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Ukrainian first lady Olena Zelenska long has made clear she has no personal craving for the spotlight. Yet on Wednesday, she stood in the U.S. Capitol and made the case for more U.S. air defense systems to block Russian missiles.
She showed America’s most powerful lawmakers stark images of the toll of Russian bombardment of cities on Ukraine’s children — a blood-splattered baby stroller, a small crumpled body.
For Zelenska, spouse of President Volodymyr Zelensky, the appearance capped a week in Washington that marked some of her highest-profile appearances of the five-month war. The visit was also one of the first times most Americans have laid eyes on her.
“We want no more airstrikes. No more missile strikes,” Zelenska told the American lawmakers on Wednesday, as an overhead screen displayed some of the war's youngest victims. “Is this too much to ask for?”
Zelenska, speaking to an audience that included House Speaker Nancy Pelosi (D-San Francisco) and Senate Minority Leader Mitch McConnell (R-Ky.), appeared in the same congressional auditorium where her husband drew standing ovations from lawmakers three weeks into Russia's invasion. The Ukrainian president had spoken by video.
Zelensky has won praise from supporters for staying in Kyiv since Russia attacked, speaking nightly by video address. Zelenska and the couple's two children, meanwhile, went into hiding away from Zelensky for security reasons over the first two months of the war.
Zelenska worked as a scriptwriter for her husband, a comedian and actor before he won the presidency in 2019. They married in 2003.
Speaking to Vogue magazine the same year her husband was elected, Zelenska said that she herself was no teller of jokes, and “a non-public person.”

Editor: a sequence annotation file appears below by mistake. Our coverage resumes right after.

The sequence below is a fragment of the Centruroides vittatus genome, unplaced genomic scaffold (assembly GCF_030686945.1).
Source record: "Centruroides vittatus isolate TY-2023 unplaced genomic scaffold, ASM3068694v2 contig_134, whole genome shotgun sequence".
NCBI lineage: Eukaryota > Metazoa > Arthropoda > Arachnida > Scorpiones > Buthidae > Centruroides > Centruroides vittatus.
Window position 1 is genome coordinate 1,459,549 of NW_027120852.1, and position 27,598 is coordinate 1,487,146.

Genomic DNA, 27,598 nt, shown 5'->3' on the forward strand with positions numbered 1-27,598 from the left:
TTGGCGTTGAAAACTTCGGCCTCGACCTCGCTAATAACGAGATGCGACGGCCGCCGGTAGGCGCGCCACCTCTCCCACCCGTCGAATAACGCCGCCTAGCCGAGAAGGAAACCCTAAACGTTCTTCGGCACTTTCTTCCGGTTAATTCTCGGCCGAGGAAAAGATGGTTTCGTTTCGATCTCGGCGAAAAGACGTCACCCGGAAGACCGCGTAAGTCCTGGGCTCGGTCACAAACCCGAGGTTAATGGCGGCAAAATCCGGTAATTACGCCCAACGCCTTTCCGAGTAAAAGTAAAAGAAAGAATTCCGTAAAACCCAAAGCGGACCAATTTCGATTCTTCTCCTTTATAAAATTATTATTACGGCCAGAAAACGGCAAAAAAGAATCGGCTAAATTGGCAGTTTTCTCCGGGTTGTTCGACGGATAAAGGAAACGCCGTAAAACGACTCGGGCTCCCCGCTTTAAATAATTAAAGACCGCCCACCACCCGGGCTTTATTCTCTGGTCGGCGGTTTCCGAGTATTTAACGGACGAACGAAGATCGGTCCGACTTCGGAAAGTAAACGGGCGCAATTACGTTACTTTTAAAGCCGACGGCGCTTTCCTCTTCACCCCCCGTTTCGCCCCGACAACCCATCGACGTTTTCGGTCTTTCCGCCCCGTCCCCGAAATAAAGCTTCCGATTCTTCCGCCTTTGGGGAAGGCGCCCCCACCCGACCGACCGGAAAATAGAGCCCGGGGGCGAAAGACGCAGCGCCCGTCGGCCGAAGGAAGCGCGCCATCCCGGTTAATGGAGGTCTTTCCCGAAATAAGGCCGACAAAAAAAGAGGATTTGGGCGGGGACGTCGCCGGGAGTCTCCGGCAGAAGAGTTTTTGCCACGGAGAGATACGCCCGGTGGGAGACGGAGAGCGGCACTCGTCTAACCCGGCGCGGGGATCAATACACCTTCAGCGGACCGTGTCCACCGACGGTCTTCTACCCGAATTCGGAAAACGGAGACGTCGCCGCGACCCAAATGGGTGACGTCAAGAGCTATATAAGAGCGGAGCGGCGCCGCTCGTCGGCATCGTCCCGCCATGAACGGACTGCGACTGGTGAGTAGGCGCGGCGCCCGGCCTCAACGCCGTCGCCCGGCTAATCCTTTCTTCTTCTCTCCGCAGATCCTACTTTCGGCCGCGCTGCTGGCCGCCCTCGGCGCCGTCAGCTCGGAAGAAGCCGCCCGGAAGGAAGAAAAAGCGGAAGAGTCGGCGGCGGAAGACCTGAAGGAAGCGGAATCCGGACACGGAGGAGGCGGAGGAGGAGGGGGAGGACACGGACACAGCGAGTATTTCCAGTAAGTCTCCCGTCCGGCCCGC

But as first lady, “I found for myself arguments in favor of publicity. One of them is the opportunity to draw people’s attention to important social issues,” Zelenska said then.
A visit by Jill Biden to western Ukraine in May, when the two first ladies spoke privately and sat alongside displaced children living at a school, marked the start of Zelenska's emergence from her wartime seclusion. Ukrainian officials said it was Jill Biden who invited Zelenska to come to Washington.
The Ukrainian first lady in Washington has spoken — largely away from reporters — with Jill Biden, Secretary of State Antony J. Blinken, U.S. Agency for International Development Administrator Samantha Power and others.
She received a blue and yellow bouquet of sunflowers and hydrangeas from President Biden on arrival at the White House for her meeting with the U.S. first lady.
Until Wednesday's appearance before lawmakers, accounts of Zelenska's conversations with U.S. officials this week focused on the need for mental health care for Ukrainians dealing with the trauma of the war, and a U.S. offer of rehabilitation assistance for children who've lost limbs in the war — humanitarian causes, not strategic or tactical.
But Zelenska also noted in a tweet she had talked with Vice President Kamala Harris' husband, Doug Emhoff, at the White House on Tuesday on how "to turn the ‘soft’ power of the first spouses into a powerful and effective tool.”